As the bipolar system has dissolved and international issues have become more fractionalized, countries are increasingly turning to the United Nations to help resolve problems. Despite its title, the Baehr and Gordenker work does not say much about the potential for the United Nations in this decade and breaks little new ground. But it does serve as a succinct and accurate summary of the considerable institutional development of the organization since 1945.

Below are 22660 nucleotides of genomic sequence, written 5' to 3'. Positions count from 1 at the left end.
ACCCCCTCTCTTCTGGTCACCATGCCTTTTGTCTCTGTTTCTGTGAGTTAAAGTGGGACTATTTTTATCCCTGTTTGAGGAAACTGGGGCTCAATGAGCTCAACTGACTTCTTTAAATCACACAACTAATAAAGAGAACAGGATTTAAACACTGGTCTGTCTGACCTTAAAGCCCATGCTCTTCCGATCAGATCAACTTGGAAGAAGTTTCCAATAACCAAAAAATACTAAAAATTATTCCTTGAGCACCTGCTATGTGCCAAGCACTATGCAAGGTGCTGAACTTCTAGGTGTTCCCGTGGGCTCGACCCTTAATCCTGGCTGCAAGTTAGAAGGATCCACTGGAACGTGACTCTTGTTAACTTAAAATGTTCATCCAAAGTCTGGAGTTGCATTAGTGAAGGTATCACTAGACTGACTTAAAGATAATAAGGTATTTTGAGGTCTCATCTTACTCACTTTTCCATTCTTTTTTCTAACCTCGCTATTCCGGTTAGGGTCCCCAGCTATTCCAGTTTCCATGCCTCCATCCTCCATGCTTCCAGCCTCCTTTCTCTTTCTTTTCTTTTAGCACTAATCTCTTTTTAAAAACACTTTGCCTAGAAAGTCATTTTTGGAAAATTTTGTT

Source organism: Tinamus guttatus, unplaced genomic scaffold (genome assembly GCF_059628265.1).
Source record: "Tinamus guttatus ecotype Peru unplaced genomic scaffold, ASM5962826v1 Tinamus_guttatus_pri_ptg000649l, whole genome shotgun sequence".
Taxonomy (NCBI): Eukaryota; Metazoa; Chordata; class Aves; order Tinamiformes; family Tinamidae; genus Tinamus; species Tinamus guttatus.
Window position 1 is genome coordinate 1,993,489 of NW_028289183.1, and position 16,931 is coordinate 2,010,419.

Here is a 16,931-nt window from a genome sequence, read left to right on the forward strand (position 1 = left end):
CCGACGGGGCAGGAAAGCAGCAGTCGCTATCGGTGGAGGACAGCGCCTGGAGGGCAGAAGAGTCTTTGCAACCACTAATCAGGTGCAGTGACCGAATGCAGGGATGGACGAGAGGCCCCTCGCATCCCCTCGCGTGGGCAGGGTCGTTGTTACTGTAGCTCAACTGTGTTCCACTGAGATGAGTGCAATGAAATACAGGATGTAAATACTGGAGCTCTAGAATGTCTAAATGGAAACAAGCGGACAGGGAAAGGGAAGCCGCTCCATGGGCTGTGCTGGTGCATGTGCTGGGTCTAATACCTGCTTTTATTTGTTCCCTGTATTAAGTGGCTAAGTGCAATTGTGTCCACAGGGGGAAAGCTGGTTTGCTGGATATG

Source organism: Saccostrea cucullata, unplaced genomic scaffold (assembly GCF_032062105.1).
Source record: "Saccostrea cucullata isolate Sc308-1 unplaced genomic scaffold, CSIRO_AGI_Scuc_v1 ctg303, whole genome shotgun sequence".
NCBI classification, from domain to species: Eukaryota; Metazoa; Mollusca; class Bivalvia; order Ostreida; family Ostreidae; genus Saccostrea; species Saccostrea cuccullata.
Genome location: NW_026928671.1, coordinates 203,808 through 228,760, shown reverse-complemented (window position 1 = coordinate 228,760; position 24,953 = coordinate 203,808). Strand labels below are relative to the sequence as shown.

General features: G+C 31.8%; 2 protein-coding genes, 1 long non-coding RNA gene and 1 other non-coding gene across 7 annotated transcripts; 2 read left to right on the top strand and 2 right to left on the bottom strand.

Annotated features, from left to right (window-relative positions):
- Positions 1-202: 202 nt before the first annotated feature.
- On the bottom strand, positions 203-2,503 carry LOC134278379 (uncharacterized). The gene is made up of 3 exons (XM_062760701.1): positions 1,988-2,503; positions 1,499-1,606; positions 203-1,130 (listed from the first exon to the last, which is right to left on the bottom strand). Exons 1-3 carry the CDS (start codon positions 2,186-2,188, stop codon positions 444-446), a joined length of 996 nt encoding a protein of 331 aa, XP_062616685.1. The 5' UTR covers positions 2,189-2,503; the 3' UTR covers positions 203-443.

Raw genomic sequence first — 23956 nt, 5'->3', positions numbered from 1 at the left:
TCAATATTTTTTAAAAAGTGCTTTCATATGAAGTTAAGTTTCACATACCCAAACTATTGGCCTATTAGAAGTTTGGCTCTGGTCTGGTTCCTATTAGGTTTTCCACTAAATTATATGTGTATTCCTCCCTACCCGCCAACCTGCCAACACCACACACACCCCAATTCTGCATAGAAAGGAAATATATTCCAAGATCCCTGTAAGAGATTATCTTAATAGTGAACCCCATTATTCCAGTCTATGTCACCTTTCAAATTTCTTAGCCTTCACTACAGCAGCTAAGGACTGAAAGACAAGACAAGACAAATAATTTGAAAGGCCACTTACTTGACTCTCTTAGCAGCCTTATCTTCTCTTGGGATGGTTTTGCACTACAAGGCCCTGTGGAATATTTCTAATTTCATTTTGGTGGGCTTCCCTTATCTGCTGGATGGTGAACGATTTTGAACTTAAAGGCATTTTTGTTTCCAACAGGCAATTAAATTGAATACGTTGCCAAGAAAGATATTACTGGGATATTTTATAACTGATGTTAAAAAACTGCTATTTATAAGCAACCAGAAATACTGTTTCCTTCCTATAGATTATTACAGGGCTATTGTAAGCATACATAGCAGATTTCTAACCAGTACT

In contrast, the study by Lee, von Pagenhardt and Stanley focuses on the United Nation's most urgent need, the creation of new methods of peacekeeping, peacemaking and conflict prevention. It makes a number of specific suggestions, such as the creation of a U.N. military chief of staff with a standing military force and placement of earmarked national forces at the disposal of the Secretary General. The Security Council would be expanded and a Peace Management Committee would be established as a subsidiary organ. Although the political hurdles that would have to be overcome in making such innovations are not sufficiently addressed, the study brings an imaginative and important contribution to the current debate on these questions.
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